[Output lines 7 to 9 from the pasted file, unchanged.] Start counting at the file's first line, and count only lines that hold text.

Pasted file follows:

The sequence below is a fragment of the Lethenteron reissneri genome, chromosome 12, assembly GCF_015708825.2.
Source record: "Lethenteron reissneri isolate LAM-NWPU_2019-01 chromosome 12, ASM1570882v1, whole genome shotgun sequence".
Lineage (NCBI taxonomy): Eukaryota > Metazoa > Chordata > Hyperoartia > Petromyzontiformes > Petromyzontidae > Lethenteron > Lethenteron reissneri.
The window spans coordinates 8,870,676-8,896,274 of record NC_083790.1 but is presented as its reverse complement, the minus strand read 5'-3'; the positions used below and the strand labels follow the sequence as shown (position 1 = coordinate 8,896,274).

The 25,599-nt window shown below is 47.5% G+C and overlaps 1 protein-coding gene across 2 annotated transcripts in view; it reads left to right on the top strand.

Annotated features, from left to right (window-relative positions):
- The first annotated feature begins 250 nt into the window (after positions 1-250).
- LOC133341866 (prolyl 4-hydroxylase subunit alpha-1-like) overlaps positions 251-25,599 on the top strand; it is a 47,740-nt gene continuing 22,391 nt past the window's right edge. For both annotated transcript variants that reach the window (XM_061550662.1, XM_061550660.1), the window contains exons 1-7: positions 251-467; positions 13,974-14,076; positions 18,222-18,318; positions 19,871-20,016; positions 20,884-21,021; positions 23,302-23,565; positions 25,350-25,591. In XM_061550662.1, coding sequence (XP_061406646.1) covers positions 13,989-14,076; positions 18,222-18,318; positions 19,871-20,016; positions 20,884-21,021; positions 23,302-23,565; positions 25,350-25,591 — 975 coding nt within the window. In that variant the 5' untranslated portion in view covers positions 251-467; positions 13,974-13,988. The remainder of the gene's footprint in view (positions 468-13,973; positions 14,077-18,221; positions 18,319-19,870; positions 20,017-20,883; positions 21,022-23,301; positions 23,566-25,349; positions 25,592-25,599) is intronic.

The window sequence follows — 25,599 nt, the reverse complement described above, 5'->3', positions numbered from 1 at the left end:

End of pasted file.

- The first annotated feature begins 250 nt into the window (after positions 1-250).
- LOC133341866 (prolyl 4-hydroxylase subunit alpha-1-like) overlaps positions 251-25,599 on the top strand; it is a 47,740-nt gene continuing 22,391 nt past the window's right edge. For both annotated transcript variants that reach the window (XM_061550662.1, XM_061550660.1), the window contains exons 1-7: positions 251-467; positions 13,974-14,076; positions 18,222-18,318; positions 19,871-20,016; positions 20,884-21,021; positions 23,302-23,565; positions 25,350-25,591. In XM_061550662.1, coding sequence (XP_061406646.1) covers positions 13,989-14,076; positions 18,222-18,318; positions 19,871-20,016; positions 20,884-21,021; positions 23,302-23,565; positions 25,350-25,591 — 975 coding nt within the window. In that variant the 5' untranslated portion in view covers positions 251-467; positions 13,974-13,988. The remainder of the gene's footprint in view (positions 468-13,973; positions 14,077-18,221; positions 18,319-19,870; positions 20,017-20,883; positions 21,022-23,301; positions 23,566-25,349; positions 25,592-25,599) is intronic.

The window sequence follows — 25,599 nt, the reverse complement described above, 5'->3', positions numbered from 1 at the left end: